In music for bowed string instruments, col legno, or more precisely col legno battuto (Italian for 'with the wood [being hit]'; pronounced [kol ˈleɲɲo batˈtuːto]), is an instruction to strike the string with the stick of the bow across the strings.
The earliest known use of col legno in Western music is to be found in a piece entitled "Harke, harke," from the First Part of Ayres (1605) by Tobias Hume, where he instructs the gambist to "drum this with the backe of your bow".
The percussive sound of battuto has a clear pitch element determined by the distance of the bow from the bridge at the point of contact. As a group of players will never strike the string in exactly the same place, the sound of a section of violins playing col legno battuto is dramatically different from the sound of a single violin doing so.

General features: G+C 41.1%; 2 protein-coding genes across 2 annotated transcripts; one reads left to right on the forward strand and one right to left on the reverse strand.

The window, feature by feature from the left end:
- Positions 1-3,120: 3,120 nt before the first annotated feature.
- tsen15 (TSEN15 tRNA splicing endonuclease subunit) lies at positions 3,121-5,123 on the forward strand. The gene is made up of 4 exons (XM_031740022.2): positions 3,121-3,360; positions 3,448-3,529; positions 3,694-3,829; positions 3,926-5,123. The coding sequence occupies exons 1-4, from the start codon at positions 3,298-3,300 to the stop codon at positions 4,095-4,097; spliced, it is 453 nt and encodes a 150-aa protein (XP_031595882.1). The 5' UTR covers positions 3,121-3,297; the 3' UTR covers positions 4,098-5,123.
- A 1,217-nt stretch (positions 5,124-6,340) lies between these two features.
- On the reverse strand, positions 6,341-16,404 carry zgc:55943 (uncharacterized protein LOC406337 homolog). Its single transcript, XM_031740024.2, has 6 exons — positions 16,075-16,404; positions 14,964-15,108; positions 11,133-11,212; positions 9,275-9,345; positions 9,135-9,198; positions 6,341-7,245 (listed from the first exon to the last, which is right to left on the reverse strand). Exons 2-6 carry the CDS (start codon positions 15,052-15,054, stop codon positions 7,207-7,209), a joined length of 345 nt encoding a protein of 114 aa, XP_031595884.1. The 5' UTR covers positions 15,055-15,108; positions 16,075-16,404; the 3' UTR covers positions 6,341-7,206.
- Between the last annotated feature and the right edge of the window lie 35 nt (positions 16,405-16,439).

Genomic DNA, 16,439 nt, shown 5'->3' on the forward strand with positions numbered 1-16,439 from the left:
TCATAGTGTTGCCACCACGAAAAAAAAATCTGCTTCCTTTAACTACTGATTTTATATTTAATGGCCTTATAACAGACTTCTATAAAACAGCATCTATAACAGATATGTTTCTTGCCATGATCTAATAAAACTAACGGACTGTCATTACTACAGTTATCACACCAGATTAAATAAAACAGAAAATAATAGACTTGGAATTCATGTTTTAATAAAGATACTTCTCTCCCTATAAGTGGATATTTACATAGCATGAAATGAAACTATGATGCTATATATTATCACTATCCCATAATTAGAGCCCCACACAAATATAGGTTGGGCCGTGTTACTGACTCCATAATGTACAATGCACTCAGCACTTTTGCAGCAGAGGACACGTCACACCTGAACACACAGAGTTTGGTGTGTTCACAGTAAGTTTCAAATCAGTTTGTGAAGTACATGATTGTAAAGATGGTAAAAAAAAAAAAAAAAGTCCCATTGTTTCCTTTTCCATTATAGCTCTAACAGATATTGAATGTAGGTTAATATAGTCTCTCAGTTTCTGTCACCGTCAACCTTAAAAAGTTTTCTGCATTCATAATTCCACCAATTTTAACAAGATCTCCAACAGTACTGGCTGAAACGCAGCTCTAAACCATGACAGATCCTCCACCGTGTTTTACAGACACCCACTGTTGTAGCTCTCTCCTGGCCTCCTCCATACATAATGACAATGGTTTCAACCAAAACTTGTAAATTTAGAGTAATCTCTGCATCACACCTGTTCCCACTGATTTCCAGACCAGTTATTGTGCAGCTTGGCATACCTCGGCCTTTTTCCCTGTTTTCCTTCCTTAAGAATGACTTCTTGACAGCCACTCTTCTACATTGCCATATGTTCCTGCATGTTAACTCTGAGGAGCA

The wood of the bow can also be drawn across the string — a technique called col legno tratto ("with the wood drawn"). This is much less common, and the plain marking col legno is invariably interpreted to mean battuto rather than tratto. The sound produced by col legno tratto is very quiet, with an overlay of white noise, but the pitch of the stopped note can be clearly heard. If the sound is too quiet, the bow can be slightly rolled so that a few bow hairs touch the string as well, leading to a slightly less "airy" sound.
Some string players object to col legno playing as it can damage the bow; many players have a cheaper bow which they use for such passages, or for pieces which require extended passages. Some players tap the strings with pencils instead of bows, producing a further percussive, lighter sound.